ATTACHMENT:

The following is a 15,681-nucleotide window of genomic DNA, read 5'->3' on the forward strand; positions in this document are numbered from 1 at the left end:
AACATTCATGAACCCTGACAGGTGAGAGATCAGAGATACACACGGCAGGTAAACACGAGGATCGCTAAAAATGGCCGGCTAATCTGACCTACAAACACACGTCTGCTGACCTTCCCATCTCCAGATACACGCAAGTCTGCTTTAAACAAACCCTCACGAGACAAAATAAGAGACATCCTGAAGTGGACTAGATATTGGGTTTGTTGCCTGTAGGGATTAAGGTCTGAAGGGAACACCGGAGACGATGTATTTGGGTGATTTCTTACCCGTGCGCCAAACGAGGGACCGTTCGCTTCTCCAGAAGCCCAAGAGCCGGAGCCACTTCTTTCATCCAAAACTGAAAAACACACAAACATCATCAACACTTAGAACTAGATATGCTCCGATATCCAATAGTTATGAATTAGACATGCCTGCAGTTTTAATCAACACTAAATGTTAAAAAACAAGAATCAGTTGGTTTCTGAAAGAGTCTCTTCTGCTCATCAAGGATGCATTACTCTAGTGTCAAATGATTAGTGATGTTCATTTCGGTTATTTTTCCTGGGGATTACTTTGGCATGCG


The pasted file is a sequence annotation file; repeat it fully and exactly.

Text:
The following is a 15,681-nucleotide window of genomic DNA, read 5'->3' on the forward strand; positions in this document are numbered from 1 at the left end:
AACATTCATGAACCCTGACAGGTGAGAGATCAGAGATACACACGGCAGGTAAACACGAGGATCGCTAAAAATGGCCGGCTAATCTGACCTACAAACACACGTCTGCTGACCTTCCCATCTCCAGATACACGCAAGTCTGCTTTAAACAAACCCTCACGAGACAAAATAAGAGACATCCTGAAGTGGACTAGATATTGGGTTTGTTGCCTGTAGGGATTAAGGTCTGAAGGGAACACCGGAGACGATGTATTTGGGTGATTTCTTACCCGTGCGCCAAACGAGGGACCGTTCGCTTCTCCAGAAGCCCAAGAGCCGGAGCCACTTCTTTCATCCAAAACTGAAAAACACACAAACATCATCAACACTTAGAACTAGATATGCTCCGATATCCAATAGTTATGAATTAGACATGCCTGCAGTTTTAATCAACACTAAATGTTAAAAAACAAGAATCAGTTGGTTTCTGAAAGAGTCTCTTCTGCTCATCAAGGATGCATTACTCTAGTGTCAAATGATTAGTGATGTTCATTTCGGTTATTTTTCCTGGGGATTACTTTGGCATGCG